Vinyl Me, Please April Unboxing: M.I.A. “Kala”
Good things come in 12 inch packages. Delivering limited edition pressings of new and classic albums directly to your doorstep, Vinyl Me, Please operates under a simple philosophy: The Album Lives! With a carefully curated catalog of new and hard to find releases, the subscription service is more than just a record club, it’s a lifestyle choice for folks who wish Record Store Day could happen every month … in their living room.
Here’s how it works. You send Vinyl Me, Please some of your hard-earned money (a 3-month membership will set you back about $119) and they send you one carefully selected album they feel is Essential to any record collection. Yes, it really is as easy as it sounds. You even get FREE SHIPPING. Each custom pressing (often on colored vinyl!) also comes with killer extras like original artwork, informative booklets, or even a recipe for a companion cocktail.
You’ll have membership privileges in the VMP store too, which means you can grab a copy of previous VMP selections from the archives – including that immaculate March reissue of Kid Cudi’s landmark debut Man on the Moon: The End of the Day – not to mention a slate of super-limited releases pressed exclusively for Vinyl Me, Please. The store is open, and Team VMP are dropping fresh new selections to their stock every single week. Do not miss out.
Word to the wise, while the store is open to the public, most of the more covet-worthy stock is only available to subscribers. Members are privy to reduced “Members Pricing” as well, so joining the club definitely has its rewards. If you’re peckish about relinquishing control of your record collection to complete strangers, know that VMP’s Swaps Program is in full effect. That means you can flip any VMP pick you’re not interested in for a past AOM selection that’s a little more your speed (including picks from the Classics and Rap/Hip Hop tracks). My advice? Don’t overthink it. Do yourself a favor and sign up today.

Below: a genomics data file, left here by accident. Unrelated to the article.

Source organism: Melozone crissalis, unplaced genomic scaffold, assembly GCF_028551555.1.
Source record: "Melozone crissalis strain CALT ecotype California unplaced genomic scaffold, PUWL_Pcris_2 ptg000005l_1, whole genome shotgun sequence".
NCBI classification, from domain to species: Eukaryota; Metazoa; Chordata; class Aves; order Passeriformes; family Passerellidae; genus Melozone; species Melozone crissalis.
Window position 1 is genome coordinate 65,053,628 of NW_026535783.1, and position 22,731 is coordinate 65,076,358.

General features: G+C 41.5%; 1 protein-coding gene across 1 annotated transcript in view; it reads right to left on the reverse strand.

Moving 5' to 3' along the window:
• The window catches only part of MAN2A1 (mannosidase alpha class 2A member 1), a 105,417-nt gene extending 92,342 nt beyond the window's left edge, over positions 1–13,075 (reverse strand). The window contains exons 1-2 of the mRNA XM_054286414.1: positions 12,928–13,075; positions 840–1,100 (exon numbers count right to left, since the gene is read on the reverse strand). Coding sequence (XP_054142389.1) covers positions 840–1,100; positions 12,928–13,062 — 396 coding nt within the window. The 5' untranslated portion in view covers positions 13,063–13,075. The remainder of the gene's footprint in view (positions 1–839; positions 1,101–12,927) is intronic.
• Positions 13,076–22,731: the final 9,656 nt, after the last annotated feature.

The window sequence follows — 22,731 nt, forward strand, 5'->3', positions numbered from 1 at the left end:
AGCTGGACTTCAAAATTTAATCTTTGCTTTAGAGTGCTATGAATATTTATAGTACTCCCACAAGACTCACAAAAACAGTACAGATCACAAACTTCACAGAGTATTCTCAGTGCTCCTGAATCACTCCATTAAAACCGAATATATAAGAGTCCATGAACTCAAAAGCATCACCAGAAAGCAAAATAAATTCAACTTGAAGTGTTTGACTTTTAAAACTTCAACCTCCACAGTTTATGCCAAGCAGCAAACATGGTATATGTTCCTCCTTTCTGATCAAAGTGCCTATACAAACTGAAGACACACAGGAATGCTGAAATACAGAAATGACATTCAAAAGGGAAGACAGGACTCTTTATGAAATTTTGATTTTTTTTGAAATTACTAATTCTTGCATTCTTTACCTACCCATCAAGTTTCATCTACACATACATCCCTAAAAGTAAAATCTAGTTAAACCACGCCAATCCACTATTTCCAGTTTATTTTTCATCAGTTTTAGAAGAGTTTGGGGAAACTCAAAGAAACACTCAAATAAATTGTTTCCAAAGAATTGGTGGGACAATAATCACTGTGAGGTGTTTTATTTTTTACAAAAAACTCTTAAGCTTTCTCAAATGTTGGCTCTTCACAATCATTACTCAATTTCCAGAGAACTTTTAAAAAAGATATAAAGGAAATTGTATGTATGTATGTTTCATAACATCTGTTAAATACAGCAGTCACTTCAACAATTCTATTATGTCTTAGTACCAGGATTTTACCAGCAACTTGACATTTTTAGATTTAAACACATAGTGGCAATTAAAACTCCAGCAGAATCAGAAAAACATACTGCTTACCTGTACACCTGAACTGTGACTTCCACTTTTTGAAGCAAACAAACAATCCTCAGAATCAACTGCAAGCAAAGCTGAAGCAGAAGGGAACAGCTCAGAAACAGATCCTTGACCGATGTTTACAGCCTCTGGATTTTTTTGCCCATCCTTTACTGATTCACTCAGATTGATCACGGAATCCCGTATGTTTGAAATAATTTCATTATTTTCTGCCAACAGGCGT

As for April’s box, Team VMP went big indeed with their 100th Essentials drop with a jaw-dropping reissue of M.I.A. brilliant sophomore album Kala.
For The Love Of Music, Please DO NOT BEND (or, how I learned to stop worrying and once-again pump my fists to “Paper Planes”)
I should start off by saying it’s all but impossible to try and condense the styles, themes, and textures of M.I.A.’s music into condensed, digestible thoughts and concepts. As such, I sort of feel like it’s borderline unethical to even try and write about any M.I.A. album in the context of a review … because there’s just too much going on from one song to the next to translate it all into words. These are songs, after all. And to truly understand them, you actually need to listen to them.
But if you haven’t listened to M.I.A.’s music before, you should know you may never find a more singular voice in the annals of modern pop music. Likewise, you won’t find an artist who so giddily, and effectively effuses her music with sounds captured from all corners of the globe. And if I could be so bold to offer a word of advice to those who haven’t heard M.I.A. before – start your education off by jamming out to the artist’s immaculately crafted sophomore album (and current Vinyl Me, Please Essentials pick) Kala, ’cause it’s a singular an artifact as the woman who created it.
Please believe that when I say if you’ve never heard 2007’s Kala, you’ve really never heard anything quite like it. In the words of the artist herself (as noted in Kala‘s VMP exclusive listening notes), the album is, “like making a big old marble cake with lots of different countries and influences. Then you slice it up and call each slice a song.” Frankly, it’s just not possible to more accurately describe the perpetually-shifting sonic palette of Kala, an album seemingly so far removed from Western pop ethos it’s almost comical that it became such a legit pop hit in North America upon release.
Yet that’s just what happened, with the album first finding the ears of U.S. listeners via a perfectly placed needle drop in the trailer for Seth Rogen’s 2008 stoner comedy classic Pineapple Express. That song was none other than The Clash sampling classic “Paper Planes.” And if you’ve heard but a single track from Kala‘s 12-song set list, it’s that one. In all honesty, if you only ever hear one song from Kala, it should be “Paper Planes,” ’cause it was, is, and ever will be the very definition of “banger.” Just FYI – it’s also a track you can essentially drop into a play list at any junction and absolutely bring the house down.